Restorative Justice: Resources for SchoolsOctober 4, 2013 | Matt Davis
Restorative justice empowers students to resolve conflicts on their own, and it's growing in practice at schools around the country. Essentially, the idea is to bring students together in peer-mediated small groups to talk, ask questions and air their grievances. (This overview from Fix School Discipline is a wonderful primer.)
For the growing number of districts using restorative justice, the programs have helped strengthen campus communities, prevent bullying and reduce student conflicts. And the benefits are clear: Early adopting districts have seen drastic reductions in suspension and expulsion rates, and students say they are happier and feel safer.
In practice, these programs vary by district, but respect and responsibility seem to be common themes. Here's a look at restorative justice programs in a few schools:
Oakland Unified School District
Oakland Unified School District first implemented its restorative justice program at one school in 2007. Since then, it has expanded, and the district has seen promising reductions in suspensions, in addition to increased attendance.
The program is broken down into three tiers. In the first, entire classrooms come together in community-building circles to talk about problems and voice their concerns, which encourages peer-to-peer respect. For specific conflicts, though, smaller groups are used, which bring together the harmed student, the person causing the harm, and a group of their peers or adults. A third tier is reserved for student reintegration following suspension.
- " Opening Up, Students Transform a Vicious Circle," by Patricia Leigh Brown, New York Times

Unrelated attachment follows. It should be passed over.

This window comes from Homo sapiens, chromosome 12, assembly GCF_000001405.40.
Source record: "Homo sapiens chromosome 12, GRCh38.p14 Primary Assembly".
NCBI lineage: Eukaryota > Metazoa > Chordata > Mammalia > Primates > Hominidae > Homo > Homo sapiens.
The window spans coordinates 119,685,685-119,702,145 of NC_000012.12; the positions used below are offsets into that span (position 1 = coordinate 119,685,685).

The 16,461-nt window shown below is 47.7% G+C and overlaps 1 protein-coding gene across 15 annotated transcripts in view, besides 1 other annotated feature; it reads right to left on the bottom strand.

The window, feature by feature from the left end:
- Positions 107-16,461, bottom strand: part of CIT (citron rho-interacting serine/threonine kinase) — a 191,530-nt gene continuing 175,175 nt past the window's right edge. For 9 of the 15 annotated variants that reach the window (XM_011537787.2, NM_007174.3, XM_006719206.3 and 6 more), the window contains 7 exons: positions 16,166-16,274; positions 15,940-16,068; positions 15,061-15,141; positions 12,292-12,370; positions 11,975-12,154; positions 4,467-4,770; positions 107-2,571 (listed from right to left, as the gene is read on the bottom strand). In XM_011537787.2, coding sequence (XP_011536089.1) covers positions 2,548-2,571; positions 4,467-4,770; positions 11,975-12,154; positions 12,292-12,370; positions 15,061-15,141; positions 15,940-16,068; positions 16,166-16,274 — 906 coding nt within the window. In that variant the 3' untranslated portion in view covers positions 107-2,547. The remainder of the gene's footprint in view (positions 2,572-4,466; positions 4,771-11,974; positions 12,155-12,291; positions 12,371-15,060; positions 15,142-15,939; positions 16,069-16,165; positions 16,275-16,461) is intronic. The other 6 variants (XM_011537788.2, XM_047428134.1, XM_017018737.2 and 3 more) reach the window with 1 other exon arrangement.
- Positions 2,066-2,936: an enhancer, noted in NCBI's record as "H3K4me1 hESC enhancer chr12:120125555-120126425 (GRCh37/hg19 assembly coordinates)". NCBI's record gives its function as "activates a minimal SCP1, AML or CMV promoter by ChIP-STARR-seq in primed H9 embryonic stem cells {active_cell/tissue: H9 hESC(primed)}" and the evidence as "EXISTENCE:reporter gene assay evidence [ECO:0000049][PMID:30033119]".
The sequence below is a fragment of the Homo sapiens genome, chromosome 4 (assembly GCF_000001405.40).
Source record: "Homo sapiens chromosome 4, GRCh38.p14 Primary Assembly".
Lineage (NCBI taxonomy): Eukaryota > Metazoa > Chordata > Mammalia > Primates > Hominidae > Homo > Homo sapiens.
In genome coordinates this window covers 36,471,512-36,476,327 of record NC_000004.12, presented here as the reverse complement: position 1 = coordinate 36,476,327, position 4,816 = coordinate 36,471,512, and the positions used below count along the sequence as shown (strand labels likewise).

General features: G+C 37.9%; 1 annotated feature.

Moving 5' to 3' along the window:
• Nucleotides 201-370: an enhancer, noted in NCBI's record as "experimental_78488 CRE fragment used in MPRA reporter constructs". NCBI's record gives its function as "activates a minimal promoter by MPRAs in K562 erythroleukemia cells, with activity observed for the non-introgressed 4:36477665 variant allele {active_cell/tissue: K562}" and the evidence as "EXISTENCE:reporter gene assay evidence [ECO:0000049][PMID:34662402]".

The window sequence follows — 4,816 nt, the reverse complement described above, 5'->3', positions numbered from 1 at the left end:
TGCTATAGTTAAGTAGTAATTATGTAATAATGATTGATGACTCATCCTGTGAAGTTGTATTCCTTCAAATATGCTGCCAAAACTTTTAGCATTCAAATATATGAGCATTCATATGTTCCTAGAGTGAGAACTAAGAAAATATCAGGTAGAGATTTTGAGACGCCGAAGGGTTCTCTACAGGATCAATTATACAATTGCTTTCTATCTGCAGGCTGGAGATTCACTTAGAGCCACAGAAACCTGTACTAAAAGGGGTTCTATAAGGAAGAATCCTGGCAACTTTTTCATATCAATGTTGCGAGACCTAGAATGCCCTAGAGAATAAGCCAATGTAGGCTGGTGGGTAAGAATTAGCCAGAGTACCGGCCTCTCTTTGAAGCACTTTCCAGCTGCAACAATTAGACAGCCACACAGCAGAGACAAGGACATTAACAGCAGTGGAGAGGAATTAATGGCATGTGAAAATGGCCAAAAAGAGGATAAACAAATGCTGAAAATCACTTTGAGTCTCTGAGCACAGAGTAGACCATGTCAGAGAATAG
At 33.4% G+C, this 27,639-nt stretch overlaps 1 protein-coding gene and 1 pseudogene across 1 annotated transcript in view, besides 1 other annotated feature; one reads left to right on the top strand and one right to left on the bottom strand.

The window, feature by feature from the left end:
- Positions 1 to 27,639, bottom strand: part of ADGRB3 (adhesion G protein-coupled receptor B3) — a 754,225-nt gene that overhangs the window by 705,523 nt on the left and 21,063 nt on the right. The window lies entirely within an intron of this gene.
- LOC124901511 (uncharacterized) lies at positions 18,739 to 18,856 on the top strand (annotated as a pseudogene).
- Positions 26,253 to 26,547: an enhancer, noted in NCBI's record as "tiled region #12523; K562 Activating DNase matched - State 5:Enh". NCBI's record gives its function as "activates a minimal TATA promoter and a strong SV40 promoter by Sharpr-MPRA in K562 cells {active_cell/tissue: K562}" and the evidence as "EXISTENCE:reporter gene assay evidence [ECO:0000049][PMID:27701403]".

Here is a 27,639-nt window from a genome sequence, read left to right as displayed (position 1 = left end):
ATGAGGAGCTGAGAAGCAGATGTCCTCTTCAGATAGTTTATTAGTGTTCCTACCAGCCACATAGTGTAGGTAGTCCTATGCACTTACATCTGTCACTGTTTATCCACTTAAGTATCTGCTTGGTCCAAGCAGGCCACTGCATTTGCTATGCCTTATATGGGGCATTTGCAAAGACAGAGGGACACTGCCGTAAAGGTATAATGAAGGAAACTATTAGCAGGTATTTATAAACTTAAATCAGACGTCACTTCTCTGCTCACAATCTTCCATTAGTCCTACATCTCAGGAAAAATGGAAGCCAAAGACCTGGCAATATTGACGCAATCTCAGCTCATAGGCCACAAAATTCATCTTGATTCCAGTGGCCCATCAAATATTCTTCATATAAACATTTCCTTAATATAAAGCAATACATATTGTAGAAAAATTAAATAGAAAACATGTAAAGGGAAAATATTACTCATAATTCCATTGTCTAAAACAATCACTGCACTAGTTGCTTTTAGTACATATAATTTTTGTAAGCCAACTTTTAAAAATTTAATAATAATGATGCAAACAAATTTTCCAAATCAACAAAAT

- "Restorative Justice: One High School’s Path to Reducing Suspensions by Half," by Stacy Teicher Khadaroo, Christian Science Monitor
Ypislanti High School
The restorative justice program at Ypislanti High School engages students in peer mediation in a "conflict resolution center." These interventions are designed to help resolve conflicts before they turn into bigger issues. For conflicts that have already happened, say a fight, all students involved as well as their peers participate in a "restorative circle," which allows the student who has caused the harm to hear the views of peers.
- "School Hopes Talking It Out Keeps Kids From Dropping Out," by Jennifer Guerra, National Public Radio
- "Dispute Resolution Center to mentor staff, students at Ypsilanti High," by Danielle Arndt, The Ann Arbor News
Guides for Successful Implementation
Of course, successful restorative justice programs require some planning. For those interested in taking those first steps, these guides provide plenty of insight.
- Implementing Restorative Justice: A Guide for Schools, from the Illinois Criminal Justice Authority
- Restorative Justice: A Working Guide for Our Schools, from the Alameda County Schools Health Coalition [PDF]
- Parent-to-Parent Guide on Restorative Justice, from Community Organizing and Family Issues
Other Resources and Articles
- Howard Zehr's Restorative Justice Blog
- Restorative Measures Resources, from Minnesota Department of Education
- Restorative Justice Resources from Restorative Justice Online
- Can Restorative Justice Keep Schools Safe?, Greater Good Science Center
- Bullying in Schools: Teaching Respect and Compassion Through Restorative Processes, Marquette University Law School Faculty Blog